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The vexed question of race-based admission to medical school

To the Editor: The issue raised by the Editor regarding selection criteria for medical school admission1 resonates well with my own views on this thorny issue. I believe that race-based criteria are counter-productive, and tend to reinforce the entitlement attitude, a post-apartheid tendency which remains unaddressed in our infant democracy today.

We all need to endeavour to transcend the racially charged context in which we were brought up and educated. My formative years were in a racially segregated town, Mthatha, long before apartheid appeared on the scene. My brief stay in Cape Town from exile (cf. my autobiography From Exile to Exile) showed me that racial tensions still exist between the different ethnic groups. As we seek to overcome this legacy, we should nevertheless not excuse our democratic government of abetting racism with the excuse that they are seeking to reverse the effects of apartheid.

The issue of selection of medical students is not only a South African problem. In the UK, doctors are trying to address this issue (sifuna isitya emnyameni). The selection criteria in the UK have only in part been academic, but have historically favoured those from the better-off families in leafy suburbs, and from the best schools. Selection also favoured males (Victorian-era influence?). But things are changing, with more female students and those from disadvantaged backgrounds being selected. Broadly speaking, I would say that capitalist countries (e.g. the USA) have tended to prioritise attributes of privilege, while social democratic countries emphasised social attributes (previous experience of serving in a caring role, political awareness about the role of poverty in disease causation, mature students who are more likely to be empathetic in caring roles).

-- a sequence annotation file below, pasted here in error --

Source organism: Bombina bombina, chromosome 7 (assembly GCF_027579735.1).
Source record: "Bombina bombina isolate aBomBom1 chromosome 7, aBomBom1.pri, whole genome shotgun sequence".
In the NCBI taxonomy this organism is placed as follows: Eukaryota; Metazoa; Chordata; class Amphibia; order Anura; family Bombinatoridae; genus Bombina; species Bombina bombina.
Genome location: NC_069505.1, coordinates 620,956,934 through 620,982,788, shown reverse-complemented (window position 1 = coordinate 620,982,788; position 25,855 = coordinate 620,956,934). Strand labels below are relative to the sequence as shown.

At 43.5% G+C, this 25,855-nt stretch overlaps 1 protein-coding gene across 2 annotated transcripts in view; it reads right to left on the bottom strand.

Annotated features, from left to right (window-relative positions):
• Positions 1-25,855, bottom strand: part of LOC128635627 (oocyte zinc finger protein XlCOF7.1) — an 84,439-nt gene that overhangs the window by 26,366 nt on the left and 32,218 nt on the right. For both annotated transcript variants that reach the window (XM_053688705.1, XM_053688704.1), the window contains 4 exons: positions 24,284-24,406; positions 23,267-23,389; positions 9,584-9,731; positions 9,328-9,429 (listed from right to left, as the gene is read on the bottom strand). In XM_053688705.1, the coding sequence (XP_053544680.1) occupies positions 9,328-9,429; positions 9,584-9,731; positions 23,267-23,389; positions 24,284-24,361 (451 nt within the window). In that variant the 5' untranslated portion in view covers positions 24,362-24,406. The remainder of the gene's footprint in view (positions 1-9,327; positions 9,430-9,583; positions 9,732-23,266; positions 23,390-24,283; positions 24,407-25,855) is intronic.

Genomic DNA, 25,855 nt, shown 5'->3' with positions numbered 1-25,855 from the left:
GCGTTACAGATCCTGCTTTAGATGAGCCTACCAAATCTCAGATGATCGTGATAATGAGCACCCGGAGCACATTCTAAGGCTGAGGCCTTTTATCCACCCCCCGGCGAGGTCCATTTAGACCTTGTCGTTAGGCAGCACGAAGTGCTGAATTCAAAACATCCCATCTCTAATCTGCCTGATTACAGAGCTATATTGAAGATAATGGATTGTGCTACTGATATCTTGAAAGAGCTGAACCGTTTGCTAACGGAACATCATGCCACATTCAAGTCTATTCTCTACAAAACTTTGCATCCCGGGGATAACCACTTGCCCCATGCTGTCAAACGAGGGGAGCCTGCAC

In South Africa, we should perhaps consider the kind of doctors our medical schools aim to produce. I would think that we want to produce:

• doctors who combine empathy with competence, serving as servants, and not as lords, in managing common and unspectacular disorders that impact on the physical, psychological and social well-being of ordinary people

• ‘high fliers’ who will enter postgraduate training to become experts and who will, it is to be hoped, combine empathy with competence in managing challenging and sometimes rare disorders that impact on the physical, psychological and social well-being of ordinary people.

I would like to suggest the following selection criteria:

• personal attributes (such as age and gender)

• academic criteria: level of academic achievement, and/or the potential to be academically successful

• social service experience: past experiences serving in a caring role; awareness of global health issues in South Africa; sense of maturity and cultural sensitivity

• markers of deprivation: students from schools with poor science teaching and standards; students from dysfunctional/poor families; and physically disabled or challenged students with the motivation and potential to succeed in the study of medicine.

I believe that such criteria would go a long way towards addressing past imbalances. They would ensure that white students from poor families with demonstrable empathic qualities are not excluded. Indeed, this could help to give affirmative action a favourable social face and do away with racial undertones.

E M Mankazana

General practitioner

London, UK

1. Ncayiyana DJ. The vexed question of race-based admission to medical school. S Afr Med J 2012;102(4):193.


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